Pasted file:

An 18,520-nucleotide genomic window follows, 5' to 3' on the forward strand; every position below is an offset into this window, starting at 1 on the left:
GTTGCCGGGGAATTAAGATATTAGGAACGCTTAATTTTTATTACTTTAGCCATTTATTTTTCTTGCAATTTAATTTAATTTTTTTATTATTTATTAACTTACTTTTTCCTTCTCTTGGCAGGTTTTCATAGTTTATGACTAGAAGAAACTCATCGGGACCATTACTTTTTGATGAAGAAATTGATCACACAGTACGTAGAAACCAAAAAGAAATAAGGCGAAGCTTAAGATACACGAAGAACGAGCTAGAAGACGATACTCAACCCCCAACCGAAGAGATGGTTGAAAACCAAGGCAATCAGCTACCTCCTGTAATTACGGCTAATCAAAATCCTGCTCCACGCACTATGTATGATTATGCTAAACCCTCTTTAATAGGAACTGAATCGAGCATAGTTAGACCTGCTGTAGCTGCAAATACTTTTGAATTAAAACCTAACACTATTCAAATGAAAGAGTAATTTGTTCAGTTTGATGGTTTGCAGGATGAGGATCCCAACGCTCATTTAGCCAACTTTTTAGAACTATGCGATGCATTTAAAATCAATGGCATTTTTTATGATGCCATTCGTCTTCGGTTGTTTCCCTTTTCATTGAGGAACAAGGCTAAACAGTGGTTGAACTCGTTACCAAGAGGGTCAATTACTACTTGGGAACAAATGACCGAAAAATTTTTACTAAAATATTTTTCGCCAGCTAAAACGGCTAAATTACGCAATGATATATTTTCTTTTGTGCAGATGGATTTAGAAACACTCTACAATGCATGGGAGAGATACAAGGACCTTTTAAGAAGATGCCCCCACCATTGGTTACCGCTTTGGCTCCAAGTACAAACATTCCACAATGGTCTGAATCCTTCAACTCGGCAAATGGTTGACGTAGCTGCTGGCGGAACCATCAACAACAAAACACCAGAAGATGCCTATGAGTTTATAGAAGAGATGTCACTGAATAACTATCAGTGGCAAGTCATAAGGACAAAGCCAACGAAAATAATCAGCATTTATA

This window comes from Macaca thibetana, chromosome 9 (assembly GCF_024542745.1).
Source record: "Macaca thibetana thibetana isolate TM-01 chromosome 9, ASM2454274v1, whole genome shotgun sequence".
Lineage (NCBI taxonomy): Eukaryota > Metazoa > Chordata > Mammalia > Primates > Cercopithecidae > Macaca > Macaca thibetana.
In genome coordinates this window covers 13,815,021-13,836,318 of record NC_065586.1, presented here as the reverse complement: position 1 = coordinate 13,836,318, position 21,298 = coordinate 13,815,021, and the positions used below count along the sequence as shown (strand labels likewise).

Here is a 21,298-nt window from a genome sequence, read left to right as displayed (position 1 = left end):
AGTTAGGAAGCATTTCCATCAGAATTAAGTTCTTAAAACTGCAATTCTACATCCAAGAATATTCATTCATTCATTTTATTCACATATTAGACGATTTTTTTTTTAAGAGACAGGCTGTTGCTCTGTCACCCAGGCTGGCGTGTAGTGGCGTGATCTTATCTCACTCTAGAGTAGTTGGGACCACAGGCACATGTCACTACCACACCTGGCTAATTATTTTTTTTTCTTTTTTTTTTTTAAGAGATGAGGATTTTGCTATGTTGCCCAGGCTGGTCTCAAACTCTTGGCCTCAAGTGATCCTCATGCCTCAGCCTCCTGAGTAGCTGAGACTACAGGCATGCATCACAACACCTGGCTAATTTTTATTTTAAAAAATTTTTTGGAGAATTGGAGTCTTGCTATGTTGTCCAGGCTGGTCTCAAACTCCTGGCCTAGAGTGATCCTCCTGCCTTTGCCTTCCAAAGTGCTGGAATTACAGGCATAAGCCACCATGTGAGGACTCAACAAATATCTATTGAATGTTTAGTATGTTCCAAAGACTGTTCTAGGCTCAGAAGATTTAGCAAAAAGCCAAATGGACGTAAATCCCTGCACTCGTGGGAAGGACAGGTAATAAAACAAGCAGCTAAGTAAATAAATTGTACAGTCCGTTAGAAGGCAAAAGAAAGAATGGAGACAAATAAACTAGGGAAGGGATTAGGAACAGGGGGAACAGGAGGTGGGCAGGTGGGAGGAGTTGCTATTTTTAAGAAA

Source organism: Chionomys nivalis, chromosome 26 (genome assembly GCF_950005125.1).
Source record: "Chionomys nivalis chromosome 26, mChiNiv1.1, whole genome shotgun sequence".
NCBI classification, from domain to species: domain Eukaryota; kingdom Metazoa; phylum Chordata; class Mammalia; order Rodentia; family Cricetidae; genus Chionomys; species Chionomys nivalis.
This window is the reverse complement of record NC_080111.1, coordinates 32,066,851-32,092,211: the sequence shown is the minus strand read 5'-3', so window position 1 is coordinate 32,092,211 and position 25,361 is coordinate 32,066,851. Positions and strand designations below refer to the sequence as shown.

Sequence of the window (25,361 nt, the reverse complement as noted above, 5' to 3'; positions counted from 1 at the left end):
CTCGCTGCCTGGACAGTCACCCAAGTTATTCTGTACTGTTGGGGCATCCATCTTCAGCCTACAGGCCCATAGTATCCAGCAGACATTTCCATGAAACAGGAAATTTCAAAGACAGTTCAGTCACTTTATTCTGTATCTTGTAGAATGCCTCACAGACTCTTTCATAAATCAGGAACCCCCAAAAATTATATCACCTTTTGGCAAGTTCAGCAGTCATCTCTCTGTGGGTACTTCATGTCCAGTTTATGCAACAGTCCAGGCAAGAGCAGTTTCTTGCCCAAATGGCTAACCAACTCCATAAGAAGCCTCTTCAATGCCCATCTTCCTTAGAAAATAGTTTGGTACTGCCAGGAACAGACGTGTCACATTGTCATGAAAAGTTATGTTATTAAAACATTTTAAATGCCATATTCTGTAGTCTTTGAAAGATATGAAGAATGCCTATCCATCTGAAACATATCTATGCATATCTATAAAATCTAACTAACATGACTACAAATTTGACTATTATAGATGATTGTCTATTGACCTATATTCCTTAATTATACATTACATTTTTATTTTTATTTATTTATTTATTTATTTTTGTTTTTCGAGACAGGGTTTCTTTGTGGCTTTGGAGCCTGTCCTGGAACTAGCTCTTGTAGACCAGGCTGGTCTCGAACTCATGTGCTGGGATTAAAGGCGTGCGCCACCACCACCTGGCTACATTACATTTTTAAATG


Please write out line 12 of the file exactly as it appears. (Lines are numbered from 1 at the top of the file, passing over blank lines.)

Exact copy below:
This window is the reverse complement of record NC_080111.1, coordinates 32,066,851-32,092,211: the sequence shown is the minus strand read 5'-3', so window position 1 is coordinate 32,092,211 and position 25,361 is coordinate 32,066,851. Positions and strand designations below refer to the sequence as shown.